Are pre-owned luxury bags worth selling?
Hi Chris - I inherited some vintage designer handbags and Louis Vuitton luggage from an aunt. Are they worth selling?
-Couture in Cary
The answer is… maybe.
Luxury goods are the category that we have had the most problems with in the past. And the reason for that is that there are many fakes out there. How can you tell if your item is a fake?
Keep an eye out for detail. Luxury goods fetch a premium because they are made of high grade materials by exceptional craftsmen. Stitching on luxury handbags and luggage should be straight and uniform. There should not be excess material inside and zippers and pulls should work smoothly and will rarely be stamped “China”.
Find the model / serial number. Many modern luxury goods that were produced in the last 20+ years will have model numbers and/or serial numbers that are unique to the piece, which helps to reduce the likelihood that you purchase a counterfeit item secondhand. A number of websites and blogs exist that can provide serial numbers for particular pieces. And if you’re still not sure, you can always go to a boutique or e-mail the manufacturer for confirmation.
Keep the box / paperwork. Buyers are more likely to pay more money for luxury goods that include the original boxes, dust bags, tags, and receipts from reputable sellers. While it’s not common for most people to save these items, they do make it easier to resell the goods later on.
Do a Google image search. If you’re still not sure about a particular piece, download the Google app and do an image search for your item. If you can find identical examples of the piece on reputable resale sites (such as Postmark and the Real Real), there’s a higher chance that your vintage piece is real, too.
Although some people may still wish to sell “knock offs” on eBay, non-authentic luxury goods are not permitted on the platform and such listings are often swiftly removed. Violations can result in the account being suspended or even the expulsion of the seller from the platform. Whenever we’re in doubt of the authenticity of a piece, we typically decline to take it on consignment out of an abundance of caution.
Selling on Craigslist & Facebook Marketplace
I'm trying to sell a good-quality Lane bedroom suite on Craigslist, and I'm not having much luck. My neighbor recommended "Facebook Marketplace," but I've never used it before and I'm not sure I trust it. Do you recommend it? Is it safe?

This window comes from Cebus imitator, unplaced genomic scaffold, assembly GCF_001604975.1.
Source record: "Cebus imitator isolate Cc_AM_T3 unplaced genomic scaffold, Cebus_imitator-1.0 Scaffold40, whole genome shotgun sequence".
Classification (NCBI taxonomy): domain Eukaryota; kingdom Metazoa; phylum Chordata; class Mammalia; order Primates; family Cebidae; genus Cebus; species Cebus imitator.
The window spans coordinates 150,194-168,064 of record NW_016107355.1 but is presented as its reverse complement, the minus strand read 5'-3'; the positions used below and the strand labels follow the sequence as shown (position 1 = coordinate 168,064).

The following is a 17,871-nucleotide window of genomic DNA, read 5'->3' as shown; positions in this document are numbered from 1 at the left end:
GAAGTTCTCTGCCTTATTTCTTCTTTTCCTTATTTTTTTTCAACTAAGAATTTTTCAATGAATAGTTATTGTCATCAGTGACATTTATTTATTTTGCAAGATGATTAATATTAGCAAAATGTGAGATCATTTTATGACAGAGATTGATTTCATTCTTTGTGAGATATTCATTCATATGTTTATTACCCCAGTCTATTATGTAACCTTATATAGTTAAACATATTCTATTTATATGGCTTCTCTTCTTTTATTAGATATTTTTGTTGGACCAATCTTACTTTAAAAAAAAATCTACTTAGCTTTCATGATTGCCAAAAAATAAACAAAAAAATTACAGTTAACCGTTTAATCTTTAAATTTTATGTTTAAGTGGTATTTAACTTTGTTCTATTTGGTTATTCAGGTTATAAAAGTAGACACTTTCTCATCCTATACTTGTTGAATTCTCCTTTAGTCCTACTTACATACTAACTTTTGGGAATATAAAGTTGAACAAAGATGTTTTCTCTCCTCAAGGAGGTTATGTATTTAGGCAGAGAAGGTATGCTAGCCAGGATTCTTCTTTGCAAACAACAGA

-Stuck in Bed, Pittsboro NC
Both Craigslist and Facebook Marketplace can be good outlets to sell household goods, furniture, and tools locally. Here are some basic guidelines to sell on either platform:
First, you'll need to document anything that you want to sell thoroughly. This means clear pictures from multiple angles without a lot of clutter in the photo. You'll need to provide information on any damage, defects, or missing parts. Dimensions and weight (if possible) are always good to include, too.
Next, you need to price your item(s). You can do this by looking at similar listings in your area. Prices can vary wildly, so it's best to take an average of the prices that you find in the middle. Be aware that most interested buyers may want to haggle on the price, so you may want to start it a little higher than what you're willing to accept.
Finally, it's time to post your items and be patient. Be aware that both Craigslist and Facebook Marketplace get lots of views from local buyers, but there are also a lot of scammers on there, too. The most reliable way to conduct a sale is cash in person at a location of your choosing. Do not agree to accept online payments (such as Zelle) in advance, as they're often just scams.
And if all of this sounds like too much work, that's probably because it is for most people. Reputable furniture consignment stores exist to take all of the hassle out of selling furniture. For a 50% commission, they will pick-up, market, and sell your furniture without you having to go through all of the trouble yourself. We like to send referrals to Classic Treasures and Always Home Furniture Consignment, both located in Durham.